Sales, Marketing and Communication

Better communication with ethos, pathos and logos

Do you lack effectiveness and power when you communicate? Look to good old Aristotle before you say anything.

Your communication becomes more powerful if you apply Aristoteles’ three ways of communicating: ethos, pathos and logos, when you talk to your employees. When you use both ethos, pathos and logos you ensure that your listeners understand your message, trust you as a sender and remember the emotions (which makes it easier for you to persuade to do something).

Aristotle calls this rhetoric. Rhetoric deals with making a particular thing more plausible, for instance, that the best thing for your new customers is to buy your product, or that the best thing for your employees is to support the new strategy. Rhetoric does not, on the other hand, deal with topics that cannot be discussed: That there are trees in the forest or that 2 + 2 = 4.

In order to communicate effectively, you must use all three appeals and thus speak to both the audience’s feelings (pathos and ethos) and their intellect (logos). Logos is an appeal to reason that makes the things you say seem logic. Pathos is about provoking your audience’s feelings. Ethos is about getting your audience to trust you and your words.

How to use the appeals

Logos takes advantage of your audience’s logical sense. When you appeal to reason, you must show that what you present is well-supported, factual and clearly structured. Focus is on numbers and facts and things that can be measured and weighed. Be clinical and avoid emotional influences. An example could be: Research shows that smoking can cause cancer, therefore you shouldn't smoke.” Be careful that you don't use logos too long, because it will soon seem grey and boring.

With pathos you appeal to people’s here-and-now emotions. We are talking happiness, anger, indignation, pity, shame and fear. Describe in details people’s actions and the things they are saying. Preferably, use a vigorous language spiced with stories, analogies and metaphors. This way you create an image in people’s minds. And images speak to our emotions. A good example of pathos is advertising which have a special ability of persuading people into doing something specific.

Use ethos to get your audience to trust you and the things you say, before your try to convince them of your message. To do this, you must appear trustworthy, and your audience must feel that you know something about the topic. Likewise, they must think that you are sympathetic. Or else they won't listen. Ethos is an expression of the belief and perception that a recipient has towards a sender in a specific moment.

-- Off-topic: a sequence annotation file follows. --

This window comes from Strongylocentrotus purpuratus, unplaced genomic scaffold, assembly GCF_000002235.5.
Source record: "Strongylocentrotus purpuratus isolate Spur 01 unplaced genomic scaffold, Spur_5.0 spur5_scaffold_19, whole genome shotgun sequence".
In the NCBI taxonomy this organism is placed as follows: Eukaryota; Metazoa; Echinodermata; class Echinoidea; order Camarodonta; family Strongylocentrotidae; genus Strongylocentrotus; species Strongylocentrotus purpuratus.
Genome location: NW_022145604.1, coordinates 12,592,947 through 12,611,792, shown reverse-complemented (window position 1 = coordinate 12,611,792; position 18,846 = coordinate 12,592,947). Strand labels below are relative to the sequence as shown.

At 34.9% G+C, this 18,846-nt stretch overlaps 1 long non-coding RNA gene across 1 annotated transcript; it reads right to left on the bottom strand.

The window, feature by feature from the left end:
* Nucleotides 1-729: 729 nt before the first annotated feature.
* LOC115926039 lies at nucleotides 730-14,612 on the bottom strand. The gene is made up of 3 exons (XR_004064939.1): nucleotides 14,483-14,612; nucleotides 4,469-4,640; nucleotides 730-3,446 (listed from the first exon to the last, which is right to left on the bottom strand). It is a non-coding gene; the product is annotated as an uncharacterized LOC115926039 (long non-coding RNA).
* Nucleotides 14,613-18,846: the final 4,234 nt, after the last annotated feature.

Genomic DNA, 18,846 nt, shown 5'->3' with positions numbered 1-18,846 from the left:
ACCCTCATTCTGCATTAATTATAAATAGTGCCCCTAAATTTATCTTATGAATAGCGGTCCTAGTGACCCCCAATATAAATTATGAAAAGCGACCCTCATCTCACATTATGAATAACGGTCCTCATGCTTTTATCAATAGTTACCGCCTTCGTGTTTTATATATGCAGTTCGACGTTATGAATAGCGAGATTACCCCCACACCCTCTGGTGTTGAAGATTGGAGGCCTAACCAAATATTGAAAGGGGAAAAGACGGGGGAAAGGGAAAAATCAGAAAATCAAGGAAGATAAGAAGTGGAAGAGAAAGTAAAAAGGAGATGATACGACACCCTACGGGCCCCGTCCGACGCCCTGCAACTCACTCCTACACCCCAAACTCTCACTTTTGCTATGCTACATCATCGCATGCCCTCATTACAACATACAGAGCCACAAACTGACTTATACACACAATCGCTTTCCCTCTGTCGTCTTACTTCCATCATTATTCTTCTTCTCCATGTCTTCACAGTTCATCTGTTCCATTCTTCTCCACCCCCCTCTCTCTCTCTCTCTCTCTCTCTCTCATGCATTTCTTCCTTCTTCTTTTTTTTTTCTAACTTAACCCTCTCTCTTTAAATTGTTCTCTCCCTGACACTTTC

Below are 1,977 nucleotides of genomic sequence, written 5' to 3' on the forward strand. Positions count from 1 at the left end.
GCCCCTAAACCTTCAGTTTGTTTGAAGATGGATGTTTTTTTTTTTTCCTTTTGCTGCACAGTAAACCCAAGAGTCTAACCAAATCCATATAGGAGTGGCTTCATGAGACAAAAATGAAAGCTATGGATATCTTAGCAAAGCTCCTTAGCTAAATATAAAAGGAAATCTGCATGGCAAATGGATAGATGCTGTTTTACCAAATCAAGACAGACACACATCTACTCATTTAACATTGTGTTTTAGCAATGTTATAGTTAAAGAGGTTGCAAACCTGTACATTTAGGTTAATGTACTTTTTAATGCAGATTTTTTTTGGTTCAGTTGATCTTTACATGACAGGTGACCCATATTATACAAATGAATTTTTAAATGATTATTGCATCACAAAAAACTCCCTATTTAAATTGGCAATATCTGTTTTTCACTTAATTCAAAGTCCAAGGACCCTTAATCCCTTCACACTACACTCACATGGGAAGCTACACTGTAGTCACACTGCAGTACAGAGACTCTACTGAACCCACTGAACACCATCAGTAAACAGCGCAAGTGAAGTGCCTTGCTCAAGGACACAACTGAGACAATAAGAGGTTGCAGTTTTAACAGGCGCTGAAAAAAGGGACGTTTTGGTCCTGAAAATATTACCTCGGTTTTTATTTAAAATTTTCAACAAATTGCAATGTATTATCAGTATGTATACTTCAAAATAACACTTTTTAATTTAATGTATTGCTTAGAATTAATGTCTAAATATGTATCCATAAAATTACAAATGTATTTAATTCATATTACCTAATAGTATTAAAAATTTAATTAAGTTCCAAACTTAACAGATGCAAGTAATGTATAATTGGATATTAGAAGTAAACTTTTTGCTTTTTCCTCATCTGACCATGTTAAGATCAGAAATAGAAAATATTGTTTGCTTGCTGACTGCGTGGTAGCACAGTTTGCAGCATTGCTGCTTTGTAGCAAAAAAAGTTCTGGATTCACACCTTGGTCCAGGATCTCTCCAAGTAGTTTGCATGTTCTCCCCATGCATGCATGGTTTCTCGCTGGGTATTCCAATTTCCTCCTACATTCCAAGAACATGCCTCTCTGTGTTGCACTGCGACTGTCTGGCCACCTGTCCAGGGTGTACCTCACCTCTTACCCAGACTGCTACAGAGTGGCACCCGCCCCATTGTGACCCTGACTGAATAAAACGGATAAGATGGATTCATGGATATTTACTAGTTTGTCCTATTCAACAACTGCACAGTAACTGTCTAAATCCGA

Possessing ethos requires three parameters: Skills, moral habitus and kindness.

  1. Skills and competence
    Here, the sender demonstrates professional skills and competence, a broad overview and insight regarding rules, circumstances and details that may have the interest to the recipient. Skills also imply calmness, consistency, common sense, earned experience, professional maintenance, knowledge, understanding of society and the world

  2. High moral (moral habitus)
    The sender shows an understanding of what is proper and what is not under specific circumstances. Moral habitus also means that the sender is honest, does “spin”, use white lies, falseness in any way, secrets or twists. Show that you are incorruptible and with high integrity.

  3. Kindness
    Call it service, kindness or helpfulness. The sender demonstrates that he is willing to do something for the sake of others, also without gaining from it himself. You simply want what is best for the recipient and is in fact interested in and determined to provide a service.

Good ethos can for instance be achieved by demonstrating that you know something about your topic, from telling a self-experienced story or from showing that you understand your audience’s feelings. Ethos can also be created if you refer to another person with good ethos.

If your ethos isn't in place, it doesn't matter how good you are at presenting your logical arguments (logos) or how well you address your audience’s feelings (pathos).

Ethos, pathos and logos generally reinforce each other. If you manage to integrate all three elements in your communication, you create a good foundation for efficient and persuading communication.


You damage your ethos if:

  • You brag or promote yourself unnecessarily or too much.
  • You don't like your audience.
  • Du generalize and lack nuances.
  • You speak ill of your counterpart.
  • You enjoy listening to yourself speak.
  • You're more absorbed in the cause than the audience, and only use logos.
  • You speak of numbers and facts that your audience knows are incorrect.
  • You complain.